“My read on it was they wanted to protect abortion more than they wanted to protect women,” said Jakki Jeffs, the executive director of the Alliance for Life Ontario, which launched its We Want a Debate campaign in 2011 after the Gosnell case.
She believes that is part of the motivation for Mr. Trudeau and his Liberals, and feels the leader’s statement that anti-abortion views were not welcome in his Liberal caucus will not wash with many Canadians who believe in free speech and democracy.
Cardinal Thomas Collins shared those same concerns. On Wednesday, the Archbishop of Toronto released a public letter to Mr. Trudeau saying he was “deeply concerned” that Liberal MPs be “excluded” for “being faithful to their conscience.”
He acknowledged it is an extraordinary move for him to dip into politics in this way, but said these are extraordinary times and he felt it was important to speak out as a “spiritual leader of a diocese which contains people of all parties,” he told the National Post this week.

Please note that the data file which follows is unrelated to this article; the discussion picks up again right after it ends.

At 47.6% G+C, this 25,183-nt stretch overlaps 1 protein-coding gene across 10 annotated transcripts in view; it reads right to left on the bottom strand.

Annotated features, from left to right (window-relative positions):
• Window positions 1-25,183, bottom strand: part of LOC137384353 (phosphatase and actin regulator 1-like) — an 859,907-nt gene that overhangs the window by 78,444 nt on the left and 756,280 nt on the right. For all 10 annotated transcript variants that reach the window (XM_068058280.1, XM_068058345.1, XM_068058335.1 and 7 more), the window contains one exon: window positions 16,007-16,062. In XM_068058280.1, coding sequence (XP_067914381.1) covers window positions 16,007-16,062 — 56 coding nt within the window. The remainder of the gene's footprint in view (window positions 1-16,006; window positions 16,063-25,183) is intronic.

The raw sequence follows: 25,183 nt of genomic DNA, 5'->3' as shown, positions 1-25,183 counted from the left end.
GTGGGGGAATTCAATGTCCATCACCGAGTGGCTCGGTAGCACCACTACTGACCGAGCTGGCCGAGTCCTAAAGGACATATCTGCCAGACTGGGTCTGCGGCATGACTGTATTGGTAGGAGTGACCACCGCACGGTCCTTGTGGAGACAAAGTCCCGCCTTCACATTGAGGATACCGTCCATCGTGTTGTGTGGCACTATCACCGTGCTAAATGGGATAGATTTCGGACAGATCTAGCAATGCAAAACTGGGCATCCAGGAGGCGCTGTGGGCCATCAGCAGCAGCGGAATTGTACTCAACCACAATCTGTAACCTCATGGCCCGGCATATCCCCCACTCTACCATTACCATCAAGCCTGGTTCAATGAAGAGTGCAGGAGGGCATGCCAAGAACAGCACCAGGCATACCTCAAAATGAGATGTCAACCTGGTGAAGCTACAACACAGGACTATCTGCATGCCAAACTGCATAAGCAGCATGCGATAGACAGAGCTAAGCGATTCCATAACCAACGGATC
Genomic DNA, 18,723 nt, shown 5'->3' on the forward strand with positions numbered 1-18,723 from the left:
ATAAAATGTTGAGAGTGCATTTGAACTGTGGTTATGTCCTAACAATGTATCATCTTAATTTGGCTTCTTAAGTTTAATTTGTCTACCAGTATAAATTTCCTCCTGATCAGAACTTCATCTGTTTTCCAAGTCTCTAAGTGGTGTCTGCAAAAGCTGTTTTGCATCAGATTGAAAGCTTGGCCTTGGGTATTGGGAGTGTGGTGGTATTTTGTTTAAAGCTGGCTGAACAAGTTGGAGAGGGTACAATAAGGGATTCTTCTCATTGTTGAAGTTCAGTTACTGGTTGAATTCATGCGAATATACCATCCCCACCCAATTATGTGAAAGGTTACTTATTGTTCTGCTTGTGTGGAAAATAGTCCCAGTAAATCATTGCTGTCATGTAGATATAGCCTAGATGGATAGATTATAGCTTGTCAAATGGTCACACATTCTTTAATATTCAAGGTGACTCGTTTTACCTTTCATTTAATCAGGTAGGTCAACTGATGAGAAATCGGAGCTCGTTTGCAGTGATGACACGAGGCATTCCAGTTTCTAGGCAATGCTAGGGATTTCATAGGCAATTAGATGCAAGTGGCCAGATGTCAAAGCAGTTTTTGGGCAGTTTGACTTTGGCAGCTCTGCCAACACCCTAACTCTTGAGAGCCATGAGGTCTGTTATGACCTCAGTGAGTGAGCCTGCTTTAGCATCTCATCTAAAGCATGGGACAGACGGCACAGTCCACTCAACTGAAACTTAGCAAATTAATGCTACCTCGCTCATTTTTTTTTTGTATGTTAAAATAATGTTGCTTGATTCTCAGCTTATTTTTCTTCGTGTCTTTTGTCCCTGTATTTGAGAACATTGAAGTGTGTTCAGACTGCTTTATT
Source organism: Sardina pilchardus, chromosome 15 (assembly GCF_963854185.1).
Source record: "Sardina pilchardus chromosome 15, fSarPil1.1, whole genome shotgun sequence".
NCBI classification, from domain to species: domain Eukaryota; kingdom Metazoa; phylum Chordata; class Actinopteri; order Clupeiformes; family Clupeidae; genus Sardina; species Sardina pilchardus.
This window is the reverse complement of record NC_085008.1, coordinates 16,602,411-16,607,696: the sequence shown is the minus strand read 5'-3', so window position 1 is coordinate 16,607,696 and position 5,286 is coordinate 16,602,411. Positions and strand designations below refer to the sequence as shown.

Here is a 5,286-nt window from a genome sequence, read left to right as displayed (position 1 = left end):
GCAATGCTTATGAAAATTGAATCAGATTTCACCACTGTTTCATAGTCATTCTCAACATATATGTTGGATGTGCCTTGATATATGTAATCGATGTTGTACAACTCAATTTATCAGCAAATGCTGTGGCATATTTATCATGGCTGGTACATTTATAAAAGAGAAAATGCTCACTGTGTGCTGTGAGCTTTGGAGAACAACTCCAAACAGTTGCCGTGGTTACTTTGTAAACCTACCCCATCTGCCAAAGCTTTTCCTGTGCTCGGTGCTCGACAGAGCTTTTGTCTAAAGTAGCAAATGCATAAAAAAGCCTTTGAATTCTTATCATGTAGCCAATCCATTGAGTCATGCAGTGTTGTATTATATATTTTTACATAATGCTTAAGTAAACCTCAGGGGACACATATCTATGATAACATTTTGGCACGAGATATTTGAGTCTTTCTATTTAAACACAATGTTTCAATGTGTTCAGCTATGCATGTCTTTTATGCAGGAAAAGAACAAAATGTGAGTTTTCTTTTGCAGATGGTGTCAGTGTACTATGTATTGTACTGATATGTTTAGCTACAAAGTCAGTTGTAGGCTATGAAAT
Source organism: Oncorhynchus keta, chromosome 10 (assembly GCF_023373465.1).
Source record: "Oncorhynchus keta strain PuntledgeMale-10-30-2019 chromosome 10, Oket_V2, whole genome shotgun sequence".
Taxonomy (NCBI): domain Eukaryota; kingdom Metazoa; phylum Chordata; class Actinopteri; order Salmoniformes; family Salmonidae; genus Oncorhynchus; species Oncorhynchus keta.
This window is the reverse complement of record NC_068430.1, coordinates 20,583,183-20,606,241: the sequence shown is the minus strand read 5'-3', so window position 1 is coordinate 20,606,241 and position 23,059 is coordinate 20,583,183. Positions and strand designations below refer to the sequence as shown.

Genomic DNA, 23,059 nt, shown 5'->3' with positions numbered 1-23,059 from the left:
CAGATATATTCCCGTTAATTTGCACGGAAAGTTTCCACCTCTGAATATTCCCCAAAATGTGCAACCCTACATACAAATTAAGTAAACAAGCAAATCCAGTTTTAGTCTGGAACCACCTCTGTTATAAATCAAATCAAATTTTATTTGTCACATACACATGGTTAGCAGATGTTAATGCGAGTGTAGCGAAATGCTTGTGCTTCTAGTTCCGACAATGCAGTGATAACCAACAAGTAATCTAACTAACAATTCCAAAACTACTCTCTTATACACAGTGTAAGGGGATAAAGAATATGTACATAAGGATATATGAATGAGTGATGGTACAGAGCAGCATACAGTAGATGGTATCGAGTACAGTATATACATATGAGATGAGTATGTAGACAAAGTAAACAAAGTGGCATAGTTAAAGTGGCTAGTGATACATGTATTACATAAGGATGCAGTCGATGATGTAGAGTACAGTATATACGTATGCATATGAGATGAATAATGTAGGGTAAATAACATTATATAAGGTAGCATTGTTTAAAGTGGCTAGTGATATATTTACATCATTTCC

At the Toronto Star — where Liberal politics are lionized — a leading columnist, Rosie DiManno, berated Mr. Trudeau for recklessly plunging the country deeper into the controversy around abortion. “The irony of unintended consequences here is that all of a sudden abortion is back in the domain of public debate, which we could all have done without,” she wrote. Even the more anti-abortion-friendly Conservatives had been more careful about keeping the issue relatively quiet in the past, she noted, precisely because of its divisiveness within the Tory caucus.
As the week went on, Mr. Trudeau seemed to soften somewhat, talking not about his candidate’s views but about their votes: “People are welcome to join the Liberal party, regardless of their personal views, and express their views, but when it comes to voting on legislation, that is a different thing.’’
Ms. Ashton’s motion, meanwhile, was cancelled Thursday, falling way to other NDP priorities and, some speculate, a fear that it could have the opposite of its intended effect.
Speaking that same day in New Brunswick, Mr. Harper said, again, he will continue to stay away from legislating on abortion: “Our government is going to do everything we can to keep from reopening that particular debate,” he said.
That debate, though, seems to be happening without him.
Source: National Post